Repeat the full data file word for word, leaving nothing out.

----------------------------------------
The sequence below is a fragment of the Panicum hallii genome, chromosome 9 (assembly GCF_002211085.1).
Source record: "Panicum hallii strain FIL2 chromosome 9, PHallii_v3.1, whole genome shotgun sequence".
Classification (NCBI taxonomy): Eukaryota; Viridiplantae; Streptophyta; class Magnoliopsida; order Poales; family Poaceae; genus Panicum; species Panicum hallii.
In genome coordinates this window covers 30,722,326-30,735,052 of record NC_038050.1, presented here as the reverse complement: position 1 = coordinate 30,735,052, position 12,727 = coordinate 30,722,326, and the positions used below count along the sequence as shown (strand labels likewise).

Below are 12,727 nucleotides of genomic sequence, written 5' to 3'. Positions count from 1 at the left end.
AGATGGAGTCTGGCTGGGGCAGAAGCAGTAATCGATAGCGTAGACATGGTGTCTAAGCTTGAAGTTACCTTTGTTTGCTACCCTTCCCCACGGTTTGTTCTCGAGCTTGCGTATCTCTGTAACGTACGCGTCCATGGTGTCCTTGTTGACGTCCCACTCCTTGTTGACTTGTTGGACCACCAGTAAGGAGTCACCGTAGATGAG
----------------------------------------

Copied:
The sequence below is a fragment of the Panicum hallii genome, chromosome 9 (assembly GCF_002211085.1).
Source record: "Panicum hallii strain FIL2 chromosome 9, PHallii_v3.1, whole genome shotgun sequence".
Classification (NCBI taxonomy): Eukaryota; Viridiplantae; Streptophyta; class Magnoliopsida; order Poales; family Poaceae; genus Panicum; species Panicum hallii.
In genome coordinates this window covers 30,722,326-30,735,052 of record NC_038050.1, presented here as the reverse complement: position 1 = coordinate 30,735,052, position 12,727 = coordinate 30,722,326, and the positions used below count along the sequence as shown (strand labels likewise).

Below are 12,727 nucleotides of genomic sequence, written 5' to 3'. Positions count from 1 at the left end.
AGATGGAGTCTGGCTGGGGCAGAAGCAGTAATCGATAGCGTAGACATGGTGTCTAAGCTTGAAGTTACCTTTGTTTGCTACCCTTCCCCACGGTTTGTTCTCGAGCTTGCGTATCTCTGTAACGTACGCGTCCATGGTGTCCTTGTTGACGTCCCACTCCTTGTTGACTTGTTGGACCACCAGTAAGGAGTCACCGTAGATGAG